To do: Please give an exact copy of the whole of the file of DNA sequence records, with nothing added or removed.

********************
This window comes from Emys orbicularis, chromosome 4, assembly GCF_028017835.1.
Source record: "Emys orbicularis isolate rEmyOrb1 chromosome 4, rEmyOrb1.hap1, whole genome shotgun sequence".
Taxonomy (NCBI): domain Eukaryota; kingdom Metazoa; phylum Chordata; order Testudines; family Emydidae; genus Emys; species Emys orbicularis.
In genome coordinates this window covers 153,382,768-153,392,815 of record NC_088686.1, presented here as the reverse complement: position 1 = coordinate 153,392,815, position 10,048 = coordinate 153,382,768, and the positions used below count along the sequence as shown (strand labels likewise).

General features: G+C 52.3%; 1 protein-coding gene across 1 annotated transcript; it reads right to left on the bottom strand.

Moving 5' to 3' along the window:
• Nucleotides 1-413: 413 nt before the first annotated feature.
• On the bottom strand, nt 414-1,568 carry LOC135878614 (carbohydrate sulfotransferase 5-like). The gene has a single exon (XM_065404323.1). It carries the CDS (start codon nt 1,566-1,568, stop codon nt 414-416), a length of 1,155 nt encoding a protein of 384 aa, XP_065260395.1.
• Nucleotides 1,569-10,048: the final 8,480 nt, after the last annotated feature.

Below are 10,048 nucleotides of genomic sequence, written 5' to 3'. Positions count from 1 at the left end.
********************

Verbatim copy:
This window comes from Emys orbicularis, chromosome 4, assembly GCF_028017835.1.
Source record: "Emys orbicularis isolate rEmyOrb1 chromosome 4, rEmyOrb1.hap1, whole genome shotgun sequence".
Taxonomy (NCBI): domain Eukaryota; kingdom Metazoa; phylum Chordata; order Testudines; family Emydidae; genus Emys; species Emys orbicularis.
In genome coordinates this window covers 153,382,768-153,392,815 of record NC_088686.1, presented here as the reverse complement: position 1 = coordinate 153,392,815, position 10,048 = coordinate 153,382,768, and the positions used below count along the sequence as shown (strand labels likewise).

General features: G+C 52.3%; 1 protein-coding gene across 1 annotated transcript; it reads right to left on the bottom strand.

Moving 5' to 3' along the window:
• Nucleotides 1-413: 413 nt before the first annotated feature.
• On the bottom strand, nt 414-1,568 carry LOC135878614 (carbohydrate sulfotransferase 5-like). The gene has a single exon (XM_065404323.1). It carries the CDS (start codon nt 1,566-1,568, stop codon nt 414-416), a length of 1,155 nt encoding a protein of 384 aa, XP_065260395.1.
• Nucleotides 1,569-10,048: the final 8,480 nt, after the last annotated feature.

Below are 10,048 nucleotides of genomic sequence, written 5' to 3'. Positions count from 1 at the left end.